Policing the Outback

seminar presented by Steve Bradshaw

1pm Monday 14 September 2015

Arts Lecture Theatre 2, Building E11, UNE

Abstract:

Rural police everywhere in Australia deal with the same types of crimes experienced in urban centres, but also deal with specific rural crimes such as livestock theft and other theft from farms, large scale cannabis production, illegal fishing or hunting, and other environmental crimes. In addition to enforcing laws, officers are often called upon to assist in medical emergencies, conduct community education, crime prevention and youth programs, and manage special events. There are also a number of policing issues that are idiosyncratic to rural and remote areas. The physical isolation, substance abuse, violence, issues pertaining to Aboriginal people and the difficulties in attracting and retaining staff are the major challenges for policing in remote regions.  Rural police also need to be able to enlist the support of local residents to access information for crime-solving and determine enforcement priorities.  Officers also rely on support in emergencies from the local community, whether it is a pub brawl or a search of remote areas and consequently, rural officers must use discretion and keep the community on their side.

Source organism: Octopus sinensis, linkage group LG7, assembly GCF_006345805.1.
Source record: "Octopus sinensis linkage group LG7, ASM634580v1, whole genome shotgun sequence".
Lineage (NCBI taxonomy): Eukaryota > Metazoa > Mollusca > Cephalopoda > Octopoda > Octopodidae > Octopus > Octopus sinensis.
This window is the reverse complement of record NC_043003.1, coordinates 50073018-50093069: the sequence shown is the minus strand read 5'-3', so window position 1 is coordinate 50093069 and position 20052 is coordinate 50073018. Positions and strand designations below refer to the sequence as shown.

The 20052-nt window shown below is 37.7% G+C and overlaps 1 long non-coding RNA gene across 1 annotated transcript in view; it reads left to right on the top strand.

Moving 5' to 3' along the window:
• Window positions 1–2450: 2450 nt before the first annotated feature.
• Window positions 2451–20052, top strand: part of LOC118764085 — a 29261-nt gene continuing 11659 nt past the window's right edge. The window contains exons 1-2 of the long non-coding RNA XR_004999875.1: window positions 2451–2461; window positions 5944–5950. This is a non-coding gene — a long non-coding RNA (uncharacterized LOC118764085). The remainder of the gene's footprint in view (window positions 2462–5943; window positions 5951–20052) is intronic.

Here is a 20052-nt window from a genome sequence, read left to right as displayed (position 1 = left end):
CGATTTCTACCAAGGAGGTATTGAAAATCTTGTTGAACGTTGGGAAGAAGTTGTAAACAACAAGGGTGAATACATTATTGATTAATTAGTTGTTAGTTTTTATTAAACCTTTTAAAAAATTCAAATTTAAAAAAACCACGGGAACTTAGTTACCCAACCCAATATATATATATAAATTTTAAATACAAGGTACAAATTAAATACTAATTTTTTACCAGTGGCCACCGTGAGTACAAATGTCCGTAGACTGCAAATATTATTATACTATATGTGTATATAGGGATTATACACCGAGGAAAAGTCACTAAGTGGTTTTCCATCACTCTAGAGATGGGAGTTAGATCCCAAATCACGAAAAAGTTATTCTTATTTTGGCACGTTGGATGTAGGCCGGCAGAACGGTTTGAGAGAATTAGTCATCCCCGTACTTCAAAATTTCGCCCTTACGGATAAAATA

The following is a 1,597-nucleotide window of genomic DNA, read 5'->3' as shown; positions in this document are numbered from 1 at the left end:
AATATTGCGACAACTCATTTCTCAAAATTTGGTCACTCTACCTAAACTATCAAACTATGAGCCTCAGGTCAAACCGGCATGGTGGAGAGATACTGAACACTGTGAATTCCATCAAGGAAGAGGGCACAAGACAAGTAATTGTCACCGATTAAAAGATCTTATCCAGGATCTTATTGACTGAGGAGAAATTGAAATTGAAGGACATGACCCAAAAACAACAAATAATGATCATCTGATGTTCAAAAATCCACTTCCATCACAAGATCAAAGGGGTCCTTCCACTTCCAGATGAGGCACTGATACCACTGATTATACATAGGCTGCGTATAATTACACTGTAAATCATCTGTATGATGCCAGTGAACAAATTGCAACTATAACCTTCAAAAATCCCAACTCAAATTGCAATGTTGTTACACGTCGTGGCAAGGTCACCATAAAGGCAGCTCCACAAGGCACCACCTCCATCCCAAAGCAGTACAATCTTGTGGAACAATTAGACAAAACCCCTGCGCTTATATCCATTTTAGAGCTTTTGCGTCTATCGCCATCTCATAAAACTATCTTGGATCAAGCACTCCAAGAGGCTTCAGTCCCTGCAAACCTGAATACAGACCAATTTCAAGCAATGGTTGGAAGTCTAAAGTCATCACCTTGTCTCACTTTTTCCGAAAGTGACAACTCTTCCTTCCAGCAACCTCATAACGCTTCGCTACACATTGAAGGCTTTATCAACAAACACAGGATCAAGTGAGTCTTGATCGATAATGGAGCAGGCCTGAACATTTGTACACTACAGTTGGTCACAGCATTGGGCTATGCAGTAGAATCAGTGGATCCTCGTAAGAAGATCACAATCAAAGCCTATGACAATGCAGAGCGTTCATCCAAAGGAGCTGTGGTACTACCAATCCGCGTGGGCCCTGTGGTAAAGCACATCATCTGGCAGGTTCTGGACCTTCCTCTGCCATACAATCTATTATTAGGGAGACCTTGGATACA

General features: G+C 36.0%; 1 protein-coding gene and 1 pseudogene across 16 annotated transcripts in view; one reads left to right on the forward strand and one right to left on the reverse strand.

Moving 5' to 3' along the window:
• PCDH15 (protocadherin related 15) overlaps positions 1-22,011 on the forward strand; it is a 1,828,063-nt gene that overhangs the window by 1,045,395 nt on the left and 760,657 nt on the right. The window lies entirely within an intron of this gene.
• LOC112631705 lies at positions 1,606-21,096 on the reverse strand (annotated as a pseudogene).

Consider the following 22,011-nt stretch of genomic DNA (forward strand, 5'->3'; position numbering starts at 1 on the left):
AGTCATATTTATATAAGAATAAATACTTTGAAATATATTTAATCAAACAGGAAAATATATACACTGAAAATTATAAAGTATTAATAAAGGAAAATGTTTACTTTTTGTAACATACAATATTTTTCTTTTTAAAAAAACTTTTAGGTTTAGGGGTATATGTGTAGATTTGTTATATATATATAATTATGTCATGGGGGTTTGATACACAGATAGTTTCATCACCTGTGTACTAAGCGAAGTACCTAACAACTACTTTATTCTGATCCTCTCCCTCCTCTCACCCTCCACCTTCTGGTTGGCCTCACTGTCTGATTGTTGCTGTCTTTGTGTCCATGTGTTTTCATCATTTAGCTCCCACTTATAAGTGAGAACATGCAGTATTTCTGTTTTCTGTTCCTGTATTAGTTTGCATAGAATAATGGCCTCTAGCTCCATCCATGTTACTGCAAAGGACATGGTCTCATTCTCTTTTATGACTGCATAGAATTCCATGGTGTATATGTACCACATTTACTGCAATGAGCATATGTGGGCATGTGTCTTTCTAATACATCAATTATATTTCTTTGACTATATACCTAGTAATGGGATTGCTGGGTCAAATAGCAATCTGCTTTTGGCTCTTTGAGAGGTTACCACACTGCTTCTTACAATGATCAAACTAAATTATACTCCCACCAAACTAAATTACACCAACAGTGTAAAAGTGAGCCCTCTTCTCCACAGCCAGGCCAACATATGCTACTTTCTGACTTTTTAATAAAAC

Biography:

Assistant Commissioner Steve Bradshaw retired from NSW Police after more than four decades with the Force. He was Commander of the Western Region and a Corporate Spokesperson for Rural Crime and Aboriginal Issues. Throughout his career he strove to positively affect rural communities in NSW. Highlights of his career include:

  • Re-establishment of Rural Crime Investigators and the introduction of the National Livestock Identification System for cattle, through the Pastoral and Agricultural Crime Working Party
  • building strong cross-border relationships with Queensland, South Australia and Victoria Police Forces, to amend legislation to enhance policing of border towns.
  • addressing interstate drug trafficking with concentrated operations along the Region’s highways, and introduction of the IPROWD program in partnership with TAFE to increase Aboriginal Employment in NSW Police Force.